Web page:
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Anqi Xiao, Jianguo Xu, Xin He and Chao You

Choroid plexus papilloma (CPP) is extremely rare in the brainstem. The authors report the case of a 10-year-old boy with a lesion in the pons that was misdiagnosed as a glioma preoperatively. The boy underwent partial resection of the lesion, which was diagnosed as a CPP based on histopathological findings. The authors review the MRI findings in this case and conclude that the presence of a well-defined boundary and no obvious cerebral edema are valuable features for distinguishing brainstem CPP from glioma. Although previous reports of parenchymal CPPs have described enhancement on contrast-enhanced T1-weighted MR images, the lesion in this case did not demonstrate significant enhancement. The authors note that the diagnosis of extraventricular CPP cannot be ruled out in a case of brainstem tumor without marked enhancement.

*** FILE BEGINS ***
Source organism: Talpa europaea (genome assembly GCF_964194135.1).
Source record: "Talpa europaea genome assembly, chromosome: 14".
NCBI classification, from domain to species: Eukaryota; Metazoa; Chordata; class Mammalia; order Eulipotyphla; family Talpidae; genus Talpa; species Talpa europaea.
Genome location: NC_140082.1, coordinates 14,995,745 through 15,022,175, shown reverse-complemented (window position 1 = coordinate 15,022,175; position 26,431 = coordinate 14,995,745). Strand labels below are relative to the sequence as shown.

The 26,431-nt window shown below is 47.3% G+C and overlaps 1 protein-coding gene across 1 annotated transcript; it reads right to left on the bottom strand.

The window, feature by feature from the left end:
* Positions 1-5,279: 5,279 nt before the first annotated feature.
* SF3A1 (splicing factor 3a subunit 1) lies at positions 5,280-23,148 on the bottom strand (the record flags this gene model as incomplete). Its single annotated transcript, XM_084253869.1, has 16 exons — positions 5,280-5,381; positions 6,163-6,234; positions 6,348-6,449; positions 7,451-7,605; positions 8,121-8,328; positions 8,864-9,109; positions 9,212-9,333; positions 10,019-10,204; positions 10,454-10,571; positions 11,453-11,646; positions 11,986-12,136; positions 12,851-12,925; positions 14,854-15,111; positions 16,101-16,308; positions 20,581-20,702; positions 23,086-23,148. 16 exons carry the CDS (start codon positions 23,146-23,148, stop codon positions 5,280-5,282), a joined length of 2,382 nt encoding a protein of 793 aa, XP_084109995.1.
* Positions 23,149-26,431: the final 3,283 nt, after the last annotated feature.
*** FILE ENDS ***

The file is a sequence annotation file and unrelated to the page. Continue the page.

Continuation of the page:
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Xiaolin Ai, Zengpanpan Ye, Jianguo Xu, Chao You and Yan Jiang

OBJECTIVE

Rupture of arteriovenous malformations (AVMs) would result in high mortality and prevalence of disability in pediatric patients. Decisions regarding the treatment of AVMs need to weigh the risk of rupture over the course of their natural history against the possibility of creating a lesion during treatment. Multiple factors have been proposed to predict hemorrhagic presentation of pediatric patients with AVMs. The aim of this meta-analysis was to evaluate the predictors of hemorrhagic presentation in pediatric patients with AVMs.

METHODS

The authors searched the PubMed and EMBASE databases. Studies reporting the predictors of hemorrhagic presentation in children with untreated brain AVMs were included. The predictive ability of identified predictors was assessed by odds ratios (ORs) and 95% confidence intervals (CIs).

RESULTS